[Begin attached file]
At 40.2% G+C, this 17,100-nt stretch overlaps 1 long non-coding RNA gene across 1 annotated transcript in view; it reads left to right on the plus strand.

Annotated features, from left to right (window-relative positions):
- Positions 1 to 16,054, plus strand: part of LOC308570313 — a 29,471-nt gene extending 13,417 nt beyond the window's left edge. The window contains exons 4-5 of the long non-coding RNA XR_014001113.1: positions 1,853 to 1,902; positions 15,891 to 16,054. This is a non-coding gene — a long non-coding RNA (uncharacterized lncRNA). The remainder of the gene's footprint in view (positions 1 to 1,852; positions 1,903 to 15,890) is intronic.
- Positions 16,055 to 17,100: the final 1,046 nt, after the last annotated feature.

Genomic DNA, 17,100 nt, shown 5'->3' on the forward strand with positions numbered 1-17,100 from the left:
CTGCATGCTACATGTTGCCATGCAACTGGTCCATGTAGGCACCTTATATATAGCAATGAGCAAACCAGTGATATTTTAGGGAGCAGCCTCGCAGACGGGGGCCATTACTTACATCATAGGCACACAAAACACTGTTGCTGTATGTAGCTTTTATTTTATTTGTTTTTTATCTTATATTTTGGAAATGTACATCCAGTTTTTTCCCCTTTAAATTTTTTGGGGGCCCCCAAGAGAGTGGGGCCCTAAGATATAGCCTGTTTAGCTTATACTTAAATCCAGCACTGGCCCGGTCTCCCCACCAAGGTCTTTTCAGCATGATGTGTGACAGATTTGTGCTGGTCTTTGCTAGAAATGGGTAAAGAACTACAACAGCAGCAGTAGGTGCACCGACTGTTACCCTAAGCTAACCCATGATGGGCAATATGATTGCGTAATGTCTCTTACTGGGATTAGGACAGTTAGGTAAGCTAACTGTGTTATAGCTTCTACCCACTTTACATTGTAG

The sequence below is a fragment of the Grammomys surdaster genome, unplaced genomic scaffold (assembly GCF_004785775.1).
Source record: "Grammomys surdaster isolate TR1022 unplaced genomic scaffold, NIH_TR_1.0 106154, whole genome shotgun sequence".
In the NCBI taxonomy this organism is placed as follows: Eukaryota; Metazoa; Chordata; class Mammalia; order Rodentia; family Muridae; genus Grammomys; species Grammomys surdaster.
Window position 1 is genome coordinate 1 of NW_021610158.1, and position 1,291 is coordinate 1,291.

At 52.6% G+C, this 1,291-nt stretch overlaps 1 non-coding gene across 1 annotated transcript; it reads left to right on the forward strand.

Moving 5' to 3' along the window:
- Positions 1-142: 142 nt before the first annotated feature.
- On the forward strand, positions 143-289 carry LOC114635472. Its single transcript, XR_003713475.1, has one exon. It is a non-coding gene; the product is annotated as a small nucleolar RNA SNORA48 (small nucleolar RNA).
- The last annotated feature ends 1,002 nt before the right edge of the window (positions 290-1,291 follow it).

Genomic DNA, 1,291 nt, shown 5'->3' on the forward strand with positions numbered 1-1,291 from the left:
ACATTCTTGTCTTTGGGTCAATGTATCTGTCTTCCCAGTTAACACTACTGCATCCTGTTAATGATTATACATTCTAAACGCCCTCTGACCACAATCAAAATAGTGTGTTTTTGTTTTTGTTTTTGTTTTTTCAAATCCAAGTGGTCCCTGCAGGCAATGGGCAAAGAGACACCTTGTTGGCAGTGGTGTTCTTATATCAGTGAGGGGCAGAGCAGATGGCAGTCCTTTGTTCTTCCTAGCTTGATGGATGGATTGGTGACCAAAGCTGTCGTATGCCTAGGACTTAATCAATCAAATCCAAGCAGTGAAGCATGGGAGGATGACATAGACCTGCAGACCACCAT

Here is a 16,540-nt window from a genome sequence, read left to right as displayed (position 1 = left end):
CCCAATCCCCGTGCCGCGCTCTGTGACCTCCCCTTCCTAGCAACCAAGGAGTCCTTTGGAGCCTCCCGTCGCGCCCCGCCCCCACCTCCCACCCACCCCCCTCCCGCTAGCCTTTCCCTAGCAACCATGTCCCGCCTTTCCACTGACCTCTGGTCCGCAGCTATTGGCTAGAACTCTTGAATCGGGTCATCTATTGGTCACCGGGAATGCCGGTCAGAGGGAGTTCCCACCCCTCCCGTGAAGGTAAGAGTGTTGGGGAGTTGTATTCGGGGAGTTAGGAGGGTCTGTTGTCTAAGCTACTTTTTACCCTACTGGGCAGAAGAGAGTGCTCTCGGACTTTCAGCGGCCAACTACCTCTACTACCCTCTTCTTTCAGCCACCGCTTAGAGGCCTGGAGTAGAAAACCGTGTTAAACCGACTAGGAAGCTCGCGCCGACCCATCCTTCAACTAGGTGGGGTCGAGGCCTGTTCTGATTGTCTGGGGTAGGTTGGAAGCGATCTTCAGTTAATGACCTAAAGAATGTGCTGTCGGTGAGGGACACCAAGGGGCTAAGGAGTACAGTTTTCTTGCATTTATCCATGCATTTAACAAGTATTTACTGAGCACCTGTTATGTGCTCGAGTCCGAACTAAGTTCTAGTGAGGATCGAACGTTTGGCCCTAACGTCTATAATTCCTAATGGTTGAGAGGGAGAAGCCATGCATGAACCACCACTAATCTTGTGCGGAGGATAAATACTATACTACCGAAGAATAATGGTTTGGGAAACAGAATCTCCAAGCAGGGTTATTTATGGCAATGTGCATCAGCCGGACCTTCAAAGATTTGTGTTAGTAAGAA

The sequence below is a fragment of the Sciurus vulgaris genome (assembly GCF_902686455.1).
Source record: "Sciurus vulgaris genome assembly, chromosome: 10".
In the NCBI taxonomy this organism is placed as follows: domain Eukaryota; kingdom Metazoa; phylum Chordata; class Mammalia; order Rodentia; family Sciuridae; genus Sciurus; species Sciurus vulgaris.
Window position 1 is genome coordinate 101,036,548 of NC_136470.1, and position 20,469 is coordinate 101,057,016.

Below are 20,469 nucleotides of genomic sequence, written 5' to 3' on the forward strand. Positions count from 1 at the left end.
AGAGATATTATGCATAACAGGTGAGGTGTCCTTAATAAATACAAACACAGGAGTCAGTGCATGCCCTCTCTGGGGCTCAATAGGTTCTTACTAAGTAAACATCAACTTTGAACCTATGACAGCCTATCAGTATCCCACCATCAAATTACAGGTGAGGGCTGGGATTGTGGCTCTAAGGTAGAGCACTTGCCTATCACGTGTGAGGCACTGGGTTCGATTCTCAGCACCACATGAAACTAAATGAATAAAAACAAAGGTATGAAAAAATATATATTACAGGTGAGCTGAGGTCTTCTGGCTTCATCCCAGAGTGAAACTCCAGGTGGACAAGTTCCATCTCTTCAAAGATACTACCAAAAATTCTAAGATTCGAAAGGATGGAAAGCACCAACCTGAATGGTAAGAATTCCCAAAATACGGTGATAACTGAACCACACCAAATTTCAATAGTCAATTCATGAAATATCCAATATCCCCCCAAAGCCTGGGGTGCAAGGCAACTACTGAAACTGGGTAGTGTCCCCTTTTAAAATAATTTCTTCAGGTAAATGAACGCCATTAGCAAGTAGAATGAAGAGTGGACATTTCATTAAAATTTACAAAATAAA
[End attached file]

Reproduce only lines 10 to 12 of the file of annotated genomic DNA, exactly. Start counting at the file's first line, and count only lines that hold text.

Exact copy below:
Window position 1 is genome coordinate 1 of NW_021610158.1, and position 1,291 is coordinate 1,291.

At 52.6% G+C, this 1,291-nt stretch overlaps 1 non-coding gene across 1 annotated transcript; it reads left to right on the forward strand.

Moving 5' to 3' along the window: